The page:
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Though labeled as “bleak,” Wal-Mart store is on track for approval

ANALYSIS: Wal-Mart suffers a temporary setback in its quest for a superstore in Remington.

Above: Looking west from Huntingdon Avenue, part of the 7-acre plot that’s been carved out of the stalled 25th Street Station project for a Super Wal-Mart.

Pity poor Wal-Mart. The attempt by the world’s biggest retailer to win quick approval of its big-box store in North Baltimore was thwarted last week when a city design board criticized both the aesthetics and layout of the plan.

But don’t get too broken up. The retailer has ample political clout to roll past – or over – the objections of the Urban Design and Architecture Review Panel (UDARP) about the “Super Wal-Mart” proposed on West 25th Street in Remington.

With a corporate strategy to move aggressively into urban areas, Wal-Mart has the support of most big-city politicians, including Baltimore’s Mayor Stephanie Rawlings-Blake. The lure of jobs (if not well-paying ones) trumps any deficiencies in design.

So expect plans for more Wal-Marts elsewhere in the city. For some time, for example, the company has been eyeing the closed Pemco enamel factory, across from Johns Hopkins Bayview Medical Center, on Eastern Avenue.

And Wal-Mart is not alone. Next Tuesday (Oct. 8), Target plans the grand opening of its 135,000-square-foot store at The Shops at Canton Crossing.

The 31-acre site, on former industrial property along Boston Street, constitutes the largest retail development in the city in years and will include chain restaurants, national retailers and a Harris Teeter grocery store. Expect a slew of city and state politicians on hand, basking in the media limelight.

In Remington, residents and area shop owners – several of whom battled the retail giant in court and lost – have mostly reconciled themselves to the coming of Wal-Mart. They are now trying to wrest some concessions over green space, parking and the location of the truck loading ramps.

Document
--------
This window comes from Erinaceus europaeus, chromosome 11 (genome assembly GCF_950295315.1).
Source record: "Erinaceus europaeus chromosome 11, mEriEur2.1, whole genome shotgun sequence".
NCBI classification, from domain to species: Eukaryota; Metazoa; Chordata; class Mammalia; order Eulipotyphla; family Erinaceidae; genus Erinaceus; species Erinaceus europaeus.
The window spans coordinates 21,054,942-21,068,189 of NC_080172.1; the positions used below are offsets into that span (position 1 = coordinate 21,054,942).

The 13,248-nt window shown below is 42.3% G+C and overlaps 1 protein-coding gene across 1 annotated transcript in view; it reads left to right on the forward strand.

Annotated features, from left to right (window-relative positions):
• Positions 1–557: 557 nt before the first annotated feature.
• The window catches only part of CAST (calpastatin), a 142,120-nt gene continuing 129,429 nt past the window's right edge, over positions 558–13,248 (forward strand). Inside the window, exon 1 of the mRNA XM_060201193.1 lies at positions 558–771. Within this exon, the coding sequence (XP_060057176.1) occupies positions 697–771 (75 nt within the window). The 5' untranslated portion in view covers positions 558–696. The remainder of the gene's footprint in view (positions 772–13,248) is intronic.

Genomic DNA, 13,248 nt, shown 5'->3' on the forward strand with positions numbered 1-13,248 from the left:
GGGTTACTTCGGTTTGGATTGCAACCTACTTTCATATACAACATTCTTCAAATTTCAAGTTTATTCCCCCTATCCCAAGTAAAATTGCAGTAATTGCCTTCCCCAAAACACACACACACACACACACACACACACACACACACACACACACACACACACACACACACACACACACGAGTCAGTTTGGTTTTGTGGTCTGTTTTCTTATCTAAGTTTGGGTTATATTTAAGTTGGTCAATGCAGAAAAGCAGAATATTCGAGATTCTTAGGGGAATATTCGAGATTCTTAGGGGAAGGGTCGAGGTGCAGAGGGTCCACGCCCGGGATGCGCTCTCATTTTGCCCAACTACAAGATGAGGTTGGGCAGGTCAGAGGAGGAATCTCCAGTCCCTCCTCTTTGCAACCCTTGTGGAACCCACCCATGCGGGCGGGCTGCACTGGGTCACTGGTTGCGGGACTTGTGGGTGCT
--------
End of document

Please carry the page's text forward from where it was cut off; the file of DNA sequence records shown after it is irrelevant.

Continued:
Living Wage Issue

The only serious threat to Wal-Mart’s plans is the passage of local legislation that would raise the minimum wage currently set at $7.25 an hour in Maryland.

Earlier this month, Washington Mayor Vincent Gray vetoed a bill aimed establishing a wage floor for mega-retailers operating in the District. Wal-Mart said it would not locate new stores in Washington if the bill, requiring $12.50 an hour in combined wages and benefits, passed. Gray cited the loss of jobs for his veto.

In 2010, a living wage bill before the Baltimore City Council was soundly defeated by Wal-Mart financed and allied business groups. Councilwoman Mary Pat Clarke remains the lone champion of the legislation, without support from fellow Council members or Mayor Rawlings-Blake.

The Remington Plan

What Wal-Mart sought last Thursday was UDARP’s sign-off of what was described as a “minor” amendment to the Planned Urban Development (PUD) approved by the City Council for the 25th Street Station project in November 2010.

Yellow dotted lines show the 7 acres that Wal_Mart seeks to carve out of 25th Street Station project and buy. (Wal-Mart presentation to UDARP)

Yellow dotted line shows the land that Wal-Mart wants to buy for its Superstore. (Wal-Mart presentation to UDARP)

The retailer disclosed that it planned to reach an agreement with developer Rick Walker to purchase 7.2 acres of the site west of Howard Street, leaving Walker’s WV Urban Development group to stake out the square block to the east (to Maryland Avenue and 25th) for proposed townhouses and specialty shops.

Judith Kunst, president of the Greater Remington Improvement Association, said she didn’t receive the new plans until shortly before the meeting began.

Among the changes in the new plan: the size of the store would increase from 94,000 to 104,000 square feet (with inclusion of a new garden section), the loading dock would be accessed by trucks on 24th Street instead of Huntingdon Avenue (thereby bordering a block of residential houses instead of CSX rail tracks), and a parking garage would be replaced by surface parking.